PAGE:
DETROIT (WXYZ) — Myles Parks was like any other high school senior, preparing for graduation, prom, and then college when COVID-19 hit and changed so much in their lives. But the pain and struggles of 2020 weren't over by a long shot.
"It was definitely heartbreaking," the 17-year-old senior at Detroit's Renaissance High School told 7 Action News. "And right when we were thinking about coming out of it, police brutality and George Floyd happens and it's very overwhelming."
Parks said young people are using their voices in peaceful protests and on social media to help push for social justice while still trying to manage their lives as they get busier preparing for whatever graduation will look like and then life in college.
Parks has been part of the Boys and Girls Clubs of Southeastern Michigan since he was six-years-old where he now sits on the board.
"All I can say is it's been a life-changing experience," Parks said. "I don't know where I would be if it weren't for the Boys and Girls Club.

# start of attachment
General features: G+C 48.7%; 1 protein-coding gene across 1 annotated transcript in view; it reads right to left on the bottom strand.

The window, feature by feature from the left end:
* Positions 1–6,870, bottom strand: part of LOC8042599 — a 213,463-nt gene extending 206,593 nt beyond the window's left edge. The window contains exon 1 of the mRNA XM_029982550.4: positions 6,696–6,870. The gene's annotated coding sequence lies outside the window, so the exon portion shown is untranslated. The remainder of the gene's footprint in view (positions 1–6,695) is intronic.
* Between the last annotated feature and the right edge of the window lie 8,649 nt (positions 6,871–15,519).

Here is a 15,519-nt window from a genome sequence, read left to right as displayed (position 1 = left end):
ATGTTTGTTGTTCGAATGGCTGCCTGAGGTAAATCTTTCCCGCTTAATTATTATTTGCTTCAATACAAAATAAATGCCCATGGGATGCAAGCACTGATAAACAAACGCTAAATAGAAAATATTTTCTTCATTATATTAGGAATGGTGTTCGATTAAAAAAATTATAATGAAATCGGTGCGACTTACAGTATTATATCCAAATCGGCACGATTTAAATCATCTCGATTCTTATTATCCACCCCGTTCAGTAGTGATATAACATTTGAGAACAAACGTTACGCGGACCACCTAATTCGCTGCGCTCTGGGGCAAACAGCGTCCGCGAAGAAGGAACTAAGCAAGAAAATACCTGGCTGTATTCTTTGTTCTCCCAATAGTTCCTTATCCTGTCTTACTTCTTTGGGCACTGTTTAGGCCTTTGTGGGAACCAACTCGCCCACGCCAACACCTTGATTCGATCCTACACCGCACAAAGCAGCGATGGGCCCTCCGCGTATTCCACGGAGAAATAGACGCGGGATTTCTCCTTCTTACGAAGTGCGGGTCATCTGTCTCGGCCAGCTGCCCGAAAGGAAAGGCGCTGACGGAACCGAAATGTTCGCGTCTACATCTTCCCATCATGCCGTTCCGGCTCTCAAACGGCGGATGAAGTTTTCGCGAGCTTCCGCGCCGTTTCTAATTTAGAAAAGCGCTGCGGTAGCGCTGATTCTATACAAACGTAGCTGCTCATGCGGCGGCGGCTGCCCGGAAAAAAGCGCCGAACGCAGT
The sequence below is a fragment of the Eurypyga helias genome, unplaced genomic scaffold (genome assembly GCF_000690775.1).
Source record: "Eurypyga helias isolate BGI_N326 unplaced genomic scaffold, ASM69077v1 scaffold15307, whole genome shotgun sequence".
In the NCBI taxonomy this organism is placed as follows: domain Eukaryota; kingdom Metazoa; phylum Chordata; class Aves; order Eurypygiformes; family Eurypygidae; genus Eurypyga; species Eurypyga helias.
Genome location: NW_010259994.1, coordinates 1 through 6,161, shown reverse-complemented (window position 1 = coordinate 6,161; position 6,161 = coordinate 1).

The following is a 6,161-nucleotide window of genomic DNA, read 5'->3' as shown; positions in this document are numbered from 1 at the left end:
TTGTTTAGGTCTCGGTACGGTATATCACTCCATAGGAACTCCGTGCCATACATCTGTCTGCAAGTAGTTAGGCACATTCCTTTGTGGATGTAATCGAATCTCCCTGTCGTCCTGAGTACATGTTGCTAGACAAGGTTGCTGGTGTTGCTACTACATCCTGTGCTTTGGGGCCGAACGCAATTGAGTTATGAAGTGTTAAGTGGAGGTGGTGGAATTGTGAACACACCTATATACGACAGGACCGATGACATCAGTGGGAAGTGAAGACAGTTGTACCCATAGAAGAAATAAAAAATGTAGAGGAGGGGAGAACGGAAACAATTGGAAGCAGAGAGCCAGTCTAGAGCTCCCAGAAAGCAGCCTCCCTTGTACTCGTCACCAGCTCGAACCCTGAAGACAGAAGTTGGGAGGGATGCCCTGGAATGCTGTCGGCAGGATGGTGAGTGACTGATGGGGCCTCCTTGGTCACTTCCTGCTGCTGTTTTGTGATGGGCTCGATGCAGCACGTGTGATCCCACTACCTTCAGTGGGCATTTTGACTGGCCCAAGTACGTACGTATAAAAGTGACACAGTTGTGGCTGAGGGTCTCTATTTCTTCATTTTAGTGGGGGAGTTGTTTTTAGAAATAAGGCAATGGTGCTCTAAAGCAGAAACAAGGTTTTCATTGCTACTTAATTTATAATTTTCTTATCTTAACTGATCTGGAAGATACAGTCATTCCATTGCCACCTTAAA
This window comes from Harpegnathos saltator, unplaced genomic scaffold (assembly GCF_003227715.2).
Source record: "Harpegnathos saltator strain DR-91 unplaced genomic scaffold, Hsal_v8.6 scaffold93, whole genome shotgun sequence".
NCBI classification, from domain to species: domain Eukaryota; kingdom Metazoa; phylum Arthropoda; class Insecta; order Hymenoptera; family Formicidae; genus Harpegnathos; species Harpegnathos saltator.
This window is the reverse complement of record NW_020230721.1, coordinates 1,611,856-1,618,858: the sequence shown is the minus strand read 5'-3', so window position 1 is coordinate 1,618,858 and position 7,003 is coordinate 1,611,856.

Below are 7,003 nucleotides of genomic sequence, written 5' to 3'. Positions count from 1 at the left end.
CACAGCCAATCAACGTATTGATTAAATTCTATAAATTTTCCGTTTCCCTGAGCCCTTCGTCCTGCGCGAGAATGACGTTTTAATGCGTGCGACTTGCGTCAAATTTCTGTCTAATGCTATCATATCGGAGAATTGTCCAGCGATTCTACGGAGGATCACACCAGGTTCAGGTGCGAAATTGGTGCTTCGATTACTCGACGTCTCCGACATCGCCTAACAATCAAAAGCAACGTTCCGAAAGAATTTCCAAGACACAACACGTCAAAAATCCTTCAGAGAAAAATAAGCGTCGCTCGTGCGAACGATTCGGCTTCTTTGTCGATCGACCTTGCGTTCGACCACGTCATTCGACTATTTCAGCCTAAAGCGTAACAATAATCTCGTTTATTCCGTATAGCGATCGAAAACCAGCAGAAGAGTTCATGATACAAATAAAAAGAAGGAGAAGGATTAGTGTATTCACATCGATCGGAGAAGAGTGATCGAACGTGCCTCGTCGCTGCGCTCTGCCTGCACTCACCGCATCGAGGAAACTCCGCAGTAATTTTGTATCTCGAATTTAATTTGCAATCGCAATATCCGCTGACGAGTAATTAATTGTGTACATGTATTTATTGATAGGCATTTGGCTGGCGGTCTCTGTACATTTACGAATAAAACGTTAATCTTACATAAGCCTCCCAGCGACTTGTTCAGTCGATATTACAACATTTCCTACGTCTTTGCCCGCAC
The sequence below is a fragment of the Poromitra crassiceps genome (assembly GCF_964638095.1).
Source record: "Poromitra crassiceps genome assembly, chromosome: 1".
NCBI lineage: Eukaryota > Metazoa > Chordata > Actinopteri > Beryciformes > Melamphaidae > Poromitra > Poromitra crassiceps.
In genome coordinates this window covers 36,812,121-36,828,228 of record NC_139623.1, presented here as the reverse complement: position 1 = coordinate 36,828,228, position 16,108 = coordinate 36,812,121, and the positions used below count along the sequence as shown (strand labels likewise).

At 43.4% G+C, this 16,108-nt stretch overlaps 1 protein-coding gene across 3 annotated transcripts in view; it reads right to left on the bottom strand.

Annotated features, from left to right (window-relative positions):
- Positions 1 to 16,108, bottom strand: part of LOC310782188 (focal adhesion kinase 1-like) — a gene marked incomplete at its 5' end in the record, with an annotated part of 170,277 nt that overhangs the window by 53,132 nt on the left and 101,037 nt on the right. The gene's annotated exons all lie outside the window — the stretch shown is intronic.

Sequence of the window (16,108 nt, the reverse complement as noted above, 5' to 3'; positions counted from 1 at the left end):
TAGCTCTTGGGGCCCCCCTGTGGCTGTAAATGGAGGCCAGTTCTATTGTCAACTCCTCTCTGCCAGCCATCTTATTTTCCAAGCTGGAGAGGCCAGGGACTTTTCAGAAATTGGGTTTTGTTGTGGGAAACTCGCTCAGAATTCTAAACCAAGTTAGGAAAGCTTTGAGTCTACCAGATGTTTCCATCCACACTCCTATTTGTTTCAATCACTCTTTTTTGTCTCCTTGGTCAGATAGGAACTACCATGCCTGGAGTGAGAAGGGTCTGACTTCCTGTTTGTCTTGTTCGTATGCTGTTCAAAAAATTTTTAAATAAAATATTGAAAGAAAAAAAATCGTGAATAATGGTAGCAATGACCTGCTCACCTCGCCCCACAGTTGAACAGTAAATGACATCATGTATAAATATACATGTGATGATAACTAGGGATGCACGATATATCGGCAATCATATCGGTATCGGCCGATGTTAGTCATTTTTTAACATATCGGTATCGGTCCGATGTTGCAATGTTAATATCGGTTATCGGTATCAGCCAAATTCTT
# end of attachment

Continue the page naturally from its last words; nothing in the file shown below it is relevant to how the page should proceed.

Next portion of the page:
Shawn H. Wilson, CEO of Boys and Girls Clubs of Southeastern Michigan, said the majority of the 15,000 youths they serve annually are youths of color.
Wilson said they focus on helping young people build foundations for success and sustainable futures.
"We help them build healthy peer relationships but, most importantly, we put them on a pathway to economic mobility."
Wilson has attended several of the peaceful protests in Detroit and he said it's important for adults to support young people as they use their voice for change.
Wilson encouraged his own daughter to use her voice and that inspired her to make a video in which she sings "Lift Every Voice and Sing."
Key for adults helping young people through turbulent times is listening to them, having conversations, and not being afraid to seek therapy, he said.
Today marks the start of the Boys and Girls Clubs summer and sports camps. For information, you can visit their website at bgcsm.org.